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Anthony Fauci Warns of 'Suffering and Death' if US Reopens Too Soon

File photo of Dr Anthony Fauci, director of the National Institute of Allergy and Infectious Diseases. (Reuters)

File photo of Dr Anthony Fauci, director of the National Institute of Allergy and Infectious Diseases. (Reuters)

Anthony Fauci is among the health experts testifying to a Senate panel as President Donald Trump is praising states that are reopening after the prolonged lockdown.

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Dr Anthony Fauci, the nation's top infectious disease expert, is warning Congress that if the country reopens too soon during the coronavirus pandemic, it will result in "needless suffering and death."

Fauci is among the health experts testifying to a Senate panel. His testimony comes as President Donald Trump is praising states that are reopening after the prolonged lock-down aimed at controlling the virus' spread.

Fauci, a member of the coronavirus task force charged with shaping the response to COVID-19, which has killed tens of thousands of people in the U.S., is testifying via video conference after self-quarantining as a White House staffer tested positive for the virus.

With the U.S. economy in free-fall and more than 30 million people unemployed, Trump has been pressuring states to reopen.

Fauci, in a statement to The New York Times, warned that officials should adhere to federal guidelines for a phased reopening, including a "downward trajectory" of positive tests or documented cases of coronavirus over two weeks, robust contact tracing and "sentinel surveillance" testing of asymptomatic people in vulnerable populations, such as nursing homes.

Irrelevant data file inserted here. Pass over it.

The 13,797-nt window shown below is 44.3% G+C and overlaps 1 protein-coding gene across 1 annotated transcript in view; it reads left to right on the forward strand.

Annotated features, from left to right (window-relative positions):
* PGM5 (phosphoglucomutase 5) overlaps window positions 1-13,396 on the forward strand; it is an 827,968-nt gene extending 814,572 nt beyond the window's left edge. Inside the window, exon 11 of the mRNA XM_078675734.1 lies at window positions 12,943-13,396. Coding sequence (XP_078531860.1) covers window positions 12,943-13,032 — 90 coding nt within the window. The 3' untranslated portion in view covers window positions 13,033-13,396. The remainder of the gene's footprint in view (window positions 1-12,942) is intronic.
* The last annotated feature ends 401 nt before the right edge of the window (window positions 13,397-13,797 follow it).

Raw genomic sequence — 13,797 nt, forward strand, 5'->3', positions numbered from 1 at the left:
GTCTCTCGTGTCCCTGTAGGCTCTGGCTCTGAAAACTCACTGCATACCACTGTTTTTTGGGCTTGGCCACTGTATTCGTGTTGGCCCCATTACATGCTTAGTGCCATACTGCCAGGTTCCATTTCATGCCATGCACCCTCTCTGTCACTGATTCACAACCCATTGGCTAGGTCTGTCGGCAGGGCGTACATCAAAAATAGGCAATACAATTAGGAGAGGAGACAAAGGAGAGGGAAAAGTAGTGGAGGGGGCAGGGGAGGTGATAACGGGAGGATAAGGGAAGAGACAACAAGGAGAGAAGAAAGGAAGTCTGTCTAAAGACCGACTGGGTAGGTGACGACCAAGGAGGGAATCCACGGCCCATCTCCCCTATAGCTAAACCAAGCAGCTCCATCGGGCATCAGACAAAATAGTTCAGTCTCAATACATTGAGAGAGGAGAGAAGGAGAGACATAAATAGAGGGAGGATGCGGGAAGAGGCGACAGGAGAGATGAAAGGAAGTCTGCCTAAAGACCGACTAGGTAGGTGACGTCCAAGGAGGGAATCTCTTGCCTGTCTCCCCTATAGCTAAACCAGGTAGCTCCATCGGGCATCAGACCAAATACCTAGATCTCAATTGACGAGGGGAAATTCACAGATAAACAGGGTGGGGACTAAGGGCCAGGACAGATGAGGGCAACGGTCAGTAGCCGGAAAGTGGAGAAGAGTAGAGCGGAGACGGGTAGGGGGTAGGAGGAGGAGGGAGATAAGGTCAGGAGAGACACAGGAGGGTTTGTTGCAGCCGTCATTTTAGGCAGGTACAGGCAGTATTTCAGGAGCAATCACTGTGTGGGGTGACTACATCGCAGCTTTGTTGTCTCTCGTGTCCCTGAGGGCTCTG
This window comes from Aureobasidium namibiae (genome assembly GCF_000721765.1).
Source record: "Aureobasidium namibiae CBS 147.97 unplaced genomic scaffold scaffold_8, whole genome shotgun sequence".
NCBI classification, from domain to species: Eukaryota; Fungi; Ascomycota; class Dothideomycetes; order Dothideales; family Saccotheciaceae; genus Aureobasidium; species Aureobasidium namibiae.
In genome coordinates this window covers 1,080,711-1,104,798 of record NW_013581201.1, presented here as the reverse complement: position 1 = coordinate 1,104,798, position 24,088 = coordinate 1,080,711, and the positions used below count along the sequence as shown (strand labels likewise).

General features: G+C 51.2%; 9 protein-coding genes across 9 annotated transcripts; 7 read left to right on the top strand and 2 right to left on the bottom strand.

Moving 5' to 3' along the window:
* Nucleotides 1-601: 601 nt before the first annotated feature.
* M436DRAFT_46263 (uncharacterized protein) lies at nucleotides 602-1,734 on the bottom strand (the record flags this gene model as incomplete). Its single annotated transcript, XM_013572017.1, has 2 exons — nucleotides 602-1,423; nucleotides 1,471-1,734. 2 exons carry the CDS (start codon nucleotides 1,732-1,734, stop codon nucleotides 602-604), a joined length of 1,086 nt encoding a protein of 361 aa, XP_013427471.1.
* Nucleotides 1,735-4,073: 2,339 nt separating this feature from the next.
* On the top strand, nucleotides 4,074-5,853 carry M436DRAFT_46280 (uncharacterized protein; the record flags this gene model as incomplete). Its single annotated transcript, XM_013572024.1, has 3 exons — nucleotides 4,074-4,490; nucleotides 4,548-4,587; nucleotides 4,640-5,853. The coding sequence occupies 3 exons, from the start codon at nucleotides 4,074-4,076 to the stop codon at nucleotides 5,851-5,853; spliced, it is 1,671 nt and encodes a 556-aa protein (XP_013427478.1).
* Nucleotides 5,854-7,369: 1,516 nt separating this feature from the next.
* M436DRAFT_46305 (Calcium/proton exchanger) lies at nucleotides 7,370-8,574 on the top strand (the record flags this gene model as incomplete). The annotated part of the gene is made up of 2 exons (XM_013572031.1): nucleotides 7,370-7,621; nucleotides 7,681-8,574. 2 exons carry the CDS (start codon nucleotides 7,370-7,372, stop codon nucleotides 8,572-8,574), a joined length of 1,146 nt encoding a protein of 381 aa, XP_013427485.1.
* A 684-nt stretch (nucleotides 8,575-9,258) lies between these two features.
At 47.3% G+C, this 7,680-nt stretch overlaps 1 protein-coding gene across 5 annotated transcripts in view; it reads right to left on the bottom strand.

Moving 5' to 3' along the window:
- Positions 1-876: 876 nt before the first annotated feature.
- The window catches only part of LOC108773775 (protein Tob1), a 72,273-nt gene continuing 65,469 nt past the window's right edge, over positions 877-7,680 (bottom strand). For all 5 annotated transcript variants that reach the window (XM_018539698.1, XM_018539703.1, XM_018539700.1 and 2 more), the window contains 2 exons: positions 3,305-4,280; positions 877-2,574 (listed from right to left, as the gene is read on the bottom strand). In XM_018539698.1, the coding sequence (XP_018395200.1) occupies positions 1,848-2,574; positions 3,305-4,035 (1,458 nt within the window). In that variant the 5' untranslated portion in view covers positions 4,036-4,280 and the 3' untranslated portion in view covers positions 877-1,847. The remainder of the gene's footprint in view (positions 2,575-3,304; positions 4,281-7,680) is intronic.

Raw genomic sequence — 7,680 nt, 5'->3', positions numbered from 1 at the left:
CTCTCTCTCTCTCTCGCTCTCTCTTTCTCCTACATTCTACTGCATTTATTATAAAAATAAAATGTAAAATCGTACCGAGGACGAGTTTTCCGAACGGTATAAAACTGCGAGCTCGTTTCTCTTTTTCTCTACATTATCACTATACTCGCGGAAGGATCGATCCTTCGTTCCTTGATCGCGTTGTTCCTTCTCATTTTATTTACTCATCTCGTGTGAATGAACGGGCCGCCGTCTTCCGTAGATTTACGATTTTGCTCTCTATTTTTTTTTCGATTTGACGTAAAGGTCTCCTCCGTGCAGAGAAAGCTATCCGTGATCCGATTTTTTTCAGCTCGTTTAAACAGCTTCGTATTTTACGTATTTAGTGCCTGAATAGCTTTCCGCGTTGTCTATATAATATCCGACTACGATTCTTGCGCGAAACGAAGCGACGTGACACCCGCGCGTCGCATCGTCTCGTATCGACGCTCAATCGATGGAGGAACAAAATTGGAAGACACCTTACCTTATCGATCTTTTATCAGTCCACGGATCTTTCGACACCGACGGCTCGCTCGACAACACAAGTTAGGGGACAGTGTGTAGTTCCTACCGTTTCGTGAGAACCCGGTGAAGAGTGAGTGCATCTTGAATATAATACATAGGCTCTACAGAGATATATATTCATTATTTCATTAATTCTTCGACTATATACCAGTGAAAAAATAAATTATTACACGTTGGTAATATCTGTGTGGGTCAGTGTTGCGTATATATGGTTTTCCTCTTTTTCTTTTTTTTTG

"If we skip over the checkpoints in the guidelines...then we risk the danger of multiple outbreaks throughout the country," Fauci wrote.

"This will not only result in needless suffering and death, but would actually set us back on our quest to return to normal."

Other senior health officials scheduled to testify before the Health, Education, Labor and Pensions committee will also appear via video link after going into self-quarantine, following their exposure to a White House staffer who tested positive. The chairman of the committee, Republican Sen. Lamar Alexander of Tennessee, also put himself in quarantine after an aide tested positive. He'll participate by video, too.

Besides Fauci, of the National Institutes of Health, the other experts include FDA Commissioner Dr. Stephen Hahn and Dr. Robert Redfield, head of the Centers for Disease Control and Prevention, along with Adm. Brett Giroir, the coronavirus "testing czar" at the Department of Health and Human Services.

Even before the gavel drops, the hearing offers two takeaways for the rest of the country, said John Auerbach, president of the nonprofit public health group Trust for America's Health.


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